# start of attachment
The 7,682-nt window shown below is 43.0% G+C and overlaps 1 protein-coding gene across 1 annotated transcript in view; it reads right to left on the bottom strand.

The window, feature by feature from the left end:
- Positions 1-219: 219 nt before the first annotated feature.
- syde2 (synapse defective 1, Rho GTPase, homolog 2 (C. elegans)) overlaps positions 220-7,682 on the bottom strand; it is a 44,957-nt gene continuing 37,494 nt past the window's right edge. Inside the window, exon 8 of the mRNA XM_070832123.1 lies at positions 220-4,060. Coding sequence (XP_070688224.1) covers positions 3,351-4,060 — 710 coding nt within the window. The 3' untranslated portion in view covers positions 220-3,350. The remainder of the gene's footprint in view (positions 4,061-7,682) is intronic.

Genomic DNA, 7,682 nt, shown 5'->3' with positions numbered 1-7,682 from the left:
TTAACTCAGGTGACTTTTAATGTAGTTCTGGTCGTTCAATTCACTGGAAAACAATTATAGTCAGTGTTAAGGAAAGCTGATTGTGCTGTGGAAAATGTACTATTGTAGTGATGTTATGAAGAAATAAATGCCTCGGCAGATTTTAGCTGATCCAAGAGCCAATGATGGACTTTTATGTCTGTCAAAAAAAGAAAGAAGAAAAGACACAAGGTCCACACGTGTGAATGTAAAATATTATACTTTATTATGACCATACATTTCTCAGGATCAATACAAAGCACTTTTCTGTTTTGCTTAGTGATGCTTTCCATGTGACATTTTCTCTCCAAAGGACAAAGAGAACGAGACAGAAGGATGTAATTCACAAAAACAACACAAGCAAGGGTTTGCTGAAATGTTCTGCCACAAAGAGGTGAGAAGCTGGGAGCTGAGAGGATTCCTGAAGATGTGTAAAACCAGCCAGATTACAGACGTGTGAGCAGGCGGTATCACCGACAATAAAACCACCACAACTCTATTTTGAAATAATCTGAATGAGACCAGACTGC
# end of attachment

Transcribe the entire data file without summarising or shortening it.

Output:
The 7,682-nt window shown below is 43.0% G+C and overlaps 1 protein-coding gene across 1 annotated transcript in view; it reads right to left on the bottom strand.

The window, feature by feature from the left end:
- Positions 1-219: 219 nt before the first annotated feature.
- syde2 (synapse defective 1, Rho GTPase, homolog 2 (C. elegans)) overlaps positions 220-7,682 on the bottom strand; it is a 44,957-nt gene continuing 37,494 nt past the window's right edge. Inside the window, exon 8 of the mRNA XM_070832123.1 lies at positions 220-4,060. Coding sequence (XP_070688224.1) covers positions 3,351-4,060 — 710 coding nt within the window. The 3' untranslated portion in view covers positions 220-3,350. The remainder of the gene's footprint in view (positions 4,061-7,682) is intronic.

Genomic DNA, 7,682 nt, shown 5'->3' with positions numbered 1-7,682 from the left:
TTAACTCAGGTGACTTTTAATGTAGTTCTGGTCGTTCAATTCACTGGAAAACAATTATAGTCAGTGTTAAGGAAAGCTGATTGTGCTGTGGAAAATGTACTATTGTAGTGATGTTATGAAGAAATAAATGCCTCGGCAGATTTTAGCTGATCCAAGAGCCAATGATGGACTTTTATGTCTGTCAAAAAAAGAAAGAAGAAAAGACACAAGGTCCACACGTGTGAATGTAAAATATTATACTTTATTATGACCATACATTTCTCAGGATCAATACAAAGCACTTTTCTGTTTTGCTTAGTGATGCTTTCCATGTGACATTTTCTCTCCAAAGGACAAAGAGAACGAGACAGAAGGATGTAATTCACAAAAACAACACAAGCAAGGGTTTGCTGAAATGTTCTGCCACAAAGAGGTGAGAAGCTGGGAGCTGAGAGGATTCCTGAAGATGTGTAAAACCAGCCAGATTACAGACGTGTGAGCAGGCGGTATCACCGACAATAAAACCACCACAACTCTATTTTGAAATAATCTGAATGAGACCAGACTGC